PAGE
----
On May 28 2015, the Oxford Union scheduled a debate with the motion “This House Believes Britain Owes Reparations to her Former Colonies.” In preparation for the debate, the Oxford Union promoted a cocktail called the “Colonial Comeback” which was advertised through a poster with a picture of shackled black hands above a drink with a few ice cubes and lemon halves. This casual approach to offensive imagery exemplified the carefree way that the Union engaged with colonial history, an attitude that was rarely challenged in Oxford tutorials and lectures, in the Oxford community, and in the national discourse.
RMFO had formed very recently and were due to protest the Oxford Union debate, however when students had seen the poster at the Oxford Union bar they demanded that the Union must be held accountable for this racism. Reactions on Twitter grew into a wider discussion within the media and the university, leading to an apology from the Oxford Union. RMFO recognized that this apology was not adequate, that this was not just an individual case about a cocktail, and that this was in fact an institutional problem. During the debate at the Oxford Union, RMFO held a silent protest. Students held posters saying “Who will speak for us?” to call attention to the ways these debates often excluded the very voices that should be centered in the debates.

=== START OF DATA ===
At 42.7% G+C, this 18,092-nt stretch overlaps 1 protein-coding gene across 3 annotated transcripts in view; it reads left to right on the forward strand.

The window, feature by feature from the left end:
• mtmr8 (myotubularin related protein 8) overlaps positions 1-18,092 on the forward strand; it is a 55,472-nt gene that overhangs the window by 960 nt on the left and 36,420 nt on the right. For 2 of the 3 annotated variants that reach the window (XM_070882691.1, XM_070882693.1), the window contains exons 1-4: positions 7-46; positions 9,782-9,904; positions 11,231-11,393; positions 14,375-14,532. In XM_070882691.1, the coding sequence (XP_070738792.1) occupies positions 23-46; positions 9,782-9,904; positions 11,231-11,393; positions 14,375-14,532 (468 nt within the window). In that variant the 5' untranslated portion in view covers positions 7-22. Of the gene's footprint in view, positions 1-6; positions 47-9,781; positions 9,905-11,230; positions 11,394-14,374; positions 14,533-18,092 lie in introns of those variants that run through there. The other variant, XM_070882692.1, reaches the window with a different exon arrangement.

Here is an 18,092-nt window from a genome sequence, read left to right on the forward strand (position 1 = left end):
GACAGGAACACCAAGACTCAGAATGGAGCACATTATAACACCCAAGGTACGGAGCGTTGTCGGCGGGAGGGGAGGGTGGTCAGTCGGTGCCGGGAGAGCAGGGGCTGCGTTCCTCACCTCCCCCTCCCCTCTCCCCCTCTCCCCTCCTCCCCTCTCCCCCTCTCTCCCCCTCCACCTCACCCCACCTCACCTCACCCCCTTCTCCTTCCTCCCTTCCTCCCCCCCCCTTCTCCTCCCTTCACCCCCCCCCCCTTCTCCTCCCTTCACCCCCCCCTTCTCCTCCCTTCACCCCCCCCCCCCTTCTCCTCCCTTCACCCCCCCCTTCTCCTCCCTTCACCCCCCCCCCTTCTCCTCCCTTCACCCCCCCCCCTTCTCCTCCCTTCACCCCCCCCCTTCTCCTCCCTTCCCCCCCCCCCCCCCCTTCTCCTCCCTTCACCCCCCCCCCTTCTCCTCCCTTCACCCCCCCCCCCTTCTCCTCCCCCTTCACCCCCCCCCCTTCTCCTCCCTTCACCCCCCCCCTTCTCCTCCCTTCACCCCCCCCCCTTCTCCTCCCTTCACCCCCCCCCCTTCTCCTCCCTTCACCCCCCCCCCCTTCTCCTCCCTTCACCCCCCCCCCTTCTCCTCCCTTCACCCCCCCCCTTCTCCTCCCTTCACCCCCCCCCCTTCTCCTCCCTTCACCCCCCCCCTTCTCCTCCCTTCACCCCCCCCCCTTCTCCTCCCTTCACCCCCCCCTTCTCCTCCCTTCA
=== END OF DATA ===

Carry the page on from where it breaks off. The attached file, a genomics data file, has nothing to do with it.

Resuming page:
Even though the Oxford Union had a BME officer, the officer was never given the opportunity to explain her outrage over the poster and did not meet with the BME officer despite multiple requests. This lead to their resignation. The institutional structures that deny students of color, even those that are BME officers in the Union, a place to react to events like the debate at the Union shows the reason why protests are a necessary tool to counter racism at Oxford. After many inadequate apologies, the Oxford Union finally admitted they were institutionally racist.
During the discussion about the cocktail many student movements and national movements were also bringing awareness to issues of colonial legacy and racism. In the midst of movements like Rhodes Must Fall in South Africa, it was evident that these issues were not isolated. A movement was needed at Oxford university were colonial ideology had been produced and where colonial attitudes continue to be reproduced.